Study of AUY922 in Metastatic Pancreatic Cancer Who Are Resistant to First Line Chemotherapy
This is a phase II study to see how useful study drug AUY922 is in patients with metastatic pancreatic cancer who have received or are intolerant to first-line chemotherapy.
AUY922 is an intravenous drug that blocks a protein called heat shock protein 90 (Hsp90). Hsp90 works by keeping a number of other proteins stable and active, including many proteins that are involved in tumor growth and death. When Hsp90 is blocked from working, it is believed that many of the other proteins that it stabilizes will also be blocked, which will cause tumor growth to slow or stop.
During the study, patients will visit the clinic once a week, every 4 week cycles to receive AUY922 intravenously and to have tests and procedures done. As part of the study, archived tumor tissue will be collected and patients will be asked to have blood samples taken for pharmacokinetic testing. Patients will be invited to take part in an optional banking of blood samples for future studies.
The primary hypothesis of this study is that AUY922 improves disease control rate compared with what would be expected from best supportive care.
|Study Design:||Endpoint Classification: Safety/Efficacy Study
Intervention Model: Single Group Assignment
Masking: Open Label
Primary Purpose: Treatment
|Official Title:||A Phase II Single Arm Study of AUY922 in Patients With Metastatic Pancreatic Adenocarcinoma Who Are Resistant to First Line Chemotherapy|
- Determine anti-tumor activity using disease control rate [ Time Frame: 18-20 months ] [ Designated as safety issue: No ]Disease control rate is defined as objective response rate plus prolonged stable disease (≥16 weeks).
- Determine safety and tolerability of AUY922 [ Time Frame: 18-20 months ] [ Designated as safety issue: Yes ]Number of participants with adverse events. Frequency, severity and grading of adverse events. Number of participants requiring dose reductions.
- Determine antitumor activity of AUY922 using duration of time from start of treatment to time of progression or death (progression-free survival). [ Time Frame: 18-20 months ] [ Designated as safety issue: No ]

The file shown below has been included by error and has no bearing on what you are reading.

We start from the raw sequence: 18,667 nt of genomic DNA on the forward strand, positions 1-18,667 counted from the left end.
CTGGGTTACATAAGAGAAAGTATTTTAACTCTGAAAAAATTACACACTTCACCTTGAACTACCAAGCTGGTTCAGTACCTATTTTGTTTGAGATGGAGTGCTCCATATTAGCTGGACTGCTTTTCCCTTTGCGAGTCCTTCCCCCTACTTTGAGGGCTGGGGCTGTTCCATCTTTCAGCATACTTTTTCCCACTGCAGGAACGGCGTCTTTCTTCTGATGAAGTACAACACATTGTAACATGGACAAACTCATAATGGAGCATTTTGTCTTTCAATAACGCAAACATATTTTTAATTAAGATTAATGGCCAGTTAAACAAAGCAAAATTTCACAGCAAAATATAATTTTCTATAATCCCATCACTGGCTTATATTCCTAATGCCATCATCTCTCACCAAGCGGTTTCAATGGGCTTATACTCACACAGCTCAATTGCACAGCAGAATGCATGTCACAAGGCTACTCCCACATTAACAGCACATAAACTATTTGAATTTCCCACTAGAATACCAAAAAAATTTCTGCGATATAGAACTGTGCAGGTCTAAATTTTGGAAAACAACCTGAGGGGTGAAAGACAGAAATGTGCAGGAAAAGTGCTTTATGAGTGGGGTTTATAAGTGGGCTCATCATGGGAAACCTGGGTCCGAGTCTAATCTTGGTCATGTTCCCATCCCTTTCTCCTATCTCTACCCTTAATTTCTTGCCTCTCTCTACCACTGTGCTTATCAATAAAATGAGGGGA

- Determine antitumor activity of AUY922 using median time from date of enrollment to date of death (overall survival) [ Time Frame: 18-20 months ] [ Designated as safety issue: No ]
- Determine antitumor activity of AUY922 using stable disease duration [ Time Frame: 18-20 months ] [ Designated as safety issue: No ]
|Study Start Date:||January 2012|
|Study Completion Date:||August 2013|
|Primary Completion Date:||August 2013 (Final data collection date for primary outcome measure)|
AUY922 is a solution for intravenous administration Dose: 70 mg/m2 over 1 hour, weekly
This is a single arm open label Phase II clinical trial evaluating the efficacy of AUY922 in patients with advanced pancreatic cancer who have been previously treated with or are intolerant to first line chemotherapy. The primary objective is to assess the efficacy of this agent by assessing the disease control rate (DCR) (objective response plus prolonged stable disease (>16 weeks).
The current standard therapy for patients who have advanced, metastatic or inoperable pancreatic cancer previously treated with or intolerant to first line chemotherapy is best supportive care. New treatment options are urgently needed.
Heat shock protein 90 (HSP90) is an ATP-dependent molecular chaperone protein involved in the stabilization of a number of membrane and intracellular proteins including HER2, BCR-ABL, C-SRC, EGFR, RAF, VEGFR, AKT, and RAS. Many of these proteins are highly expressed in pancreatic adenocarcinoma.
AUY922 is a novel isoxazole-based HSP90 inhibitor. AUY922 acts by inhibiting HSP90 ATPase activity (IC50 of 30 nm) and preventing the formation of a multichaperone complex between HSP90 and other heat shock proteins. This then prevents HSP90 from performing its functions on client proteins.
Please refer to this study by its ClinicalTrials.gov identifier: NCT01484860
|Princess Margaret Hospital|
|Toronto, Ontario, Canada, M5G 2M9|
|Principal Investigator:||Malcolm J. Moore, M.D.||Princess Margaret Hospital, Canada|